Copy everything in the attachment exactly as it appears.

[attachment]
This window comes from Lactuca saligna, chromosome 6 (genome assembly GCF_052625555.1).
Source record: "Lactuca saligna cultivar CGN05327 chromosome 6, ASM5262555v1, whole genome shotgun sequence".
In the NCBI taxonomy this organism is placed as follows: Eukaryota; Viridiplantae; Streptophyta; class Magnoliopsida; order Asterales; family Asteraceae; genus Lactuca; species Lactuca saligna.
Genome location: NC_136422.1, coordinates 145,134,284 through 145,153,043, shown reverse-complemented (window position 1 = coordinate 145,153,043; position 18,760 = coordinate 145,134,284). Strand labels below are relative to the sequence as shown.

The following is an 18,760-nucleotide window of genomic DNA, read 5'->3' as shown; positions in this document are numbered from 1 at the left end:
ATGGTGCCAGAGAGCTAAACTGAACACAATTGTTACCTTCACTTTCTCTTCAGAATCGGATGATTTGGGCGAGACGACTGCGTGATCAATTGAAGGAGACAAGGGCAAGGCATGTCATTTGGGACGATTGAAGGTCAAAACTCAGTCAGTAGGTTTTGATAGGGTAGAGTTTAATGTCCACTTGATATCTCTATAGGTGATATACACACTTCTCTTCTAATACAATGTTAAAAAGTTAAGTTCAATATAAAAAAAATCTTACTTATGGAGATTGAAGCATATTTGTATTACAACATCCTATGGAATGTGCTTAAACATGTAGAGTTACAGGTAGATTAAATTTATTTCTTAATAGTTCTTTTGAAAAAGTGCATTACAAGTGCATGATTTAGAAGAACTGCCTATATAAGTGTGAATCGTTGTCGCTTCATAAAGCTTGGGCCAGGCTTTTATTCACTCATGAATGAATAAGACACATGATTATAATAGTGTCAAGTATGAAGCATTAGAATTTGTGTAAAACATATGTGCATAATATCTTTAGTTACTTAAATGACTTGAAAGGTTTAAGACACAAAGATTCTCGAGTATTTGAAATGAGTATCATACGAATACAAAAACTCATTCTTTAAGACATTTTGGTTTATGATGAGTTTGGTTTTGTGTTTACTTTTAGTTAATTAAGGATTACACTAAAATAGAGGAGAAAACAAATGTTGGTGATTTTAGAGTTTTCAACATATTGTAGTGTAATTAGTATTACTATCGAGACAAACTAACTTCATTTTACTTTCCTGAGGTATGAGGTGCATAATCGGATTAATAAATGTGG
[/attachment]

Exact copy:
This window comes from Lactuca saligna, chromosome 6 (genome assembly GCF_052625555.1).
Source record: "Lactuca saligna cultivar CGN05327 chromosome 6, ASM5262555v1, whole genome shotgun sequence".
In the NCBI taxonomy this organism is placed as follows: Eukaryota; Viridiplantae; Streptophyta; class Magnoliopsida; order Asterales; family Asteraceae; genus Lactuca; species Lactuca saligna.
Genome location: NC_136422.1, coordinates 145,134,284 through 145,153,043, shown reverse-complemented (window position 1 = coordinate 145,153,043; position 18,760 = coordinate 145,134,284). Strand labels below are relative to the sequence as shown.

The following is an 18,760-nucleotide window of genomic DNA, read 5'->3' as shown; positions in this document are numbered from 1 at the left end:
ATGGTGCCAGAGAGCTAAACTGAACACAATTGTTACCTTCACTTTCTCTTCAGAATCGGATGATTTGGGCGAGACGACTGCGTGATCAATTGAAGGAGACAAGGGCAAGGCATGTCATTTGGGACGATTGAAGGTCAAAACTCAGTCAGTAGGTTTTGATAGGGTAGAGTTTAATGTCCACTTGATATCTCTATAGGTGATATACACACTTCTCTTCTAATACAATGTTAAAAAGTTAAGTTCAATATAAAAAAAATCTTACTTATGGAGATTGAAGCATATTTGTATTACAACATCCTATGGAATGTGCTTAAACATGTAGAGTTACAGGTAGATTAAATTTATTTCTTAATAGTTCTTTTGAAAAAGTGCATTACAAGTGCATGATTTAGAAGAACTGCCTATATAAGTGTGAATCGTTGTCGCTTCATAAAGCTTGGGCCAGGCTTTTATTCACTCATGAATGAATAAGACACATGATTATAATAGTGTCAAGTATGAAGCATTAGAATTTGTGTAAAACATATGTGCATAATATCTTTAGTTACTTAAATGACTTGAAAGGTTTAAGACACAAAGATTCTCGAGTATTTGAAATGAGTATCATACGAATACAAAAACTCATTCTTTAAGACATTTTGGTTTATGATGAGTTTGGTTTTGTGTTTACTTTTAGTTAATTAAGGATTACACTAAAATAGAGGAGAAAACAAATGTTGGTGATTTTAGAGTTTTCAACATATTGTAGTGTAATTAGTATTACTATCGAGACAAACTAACTTCATTTTACTTTCCTGAGGTATGAGGTGCATAATCGGATTAATAAATGTGG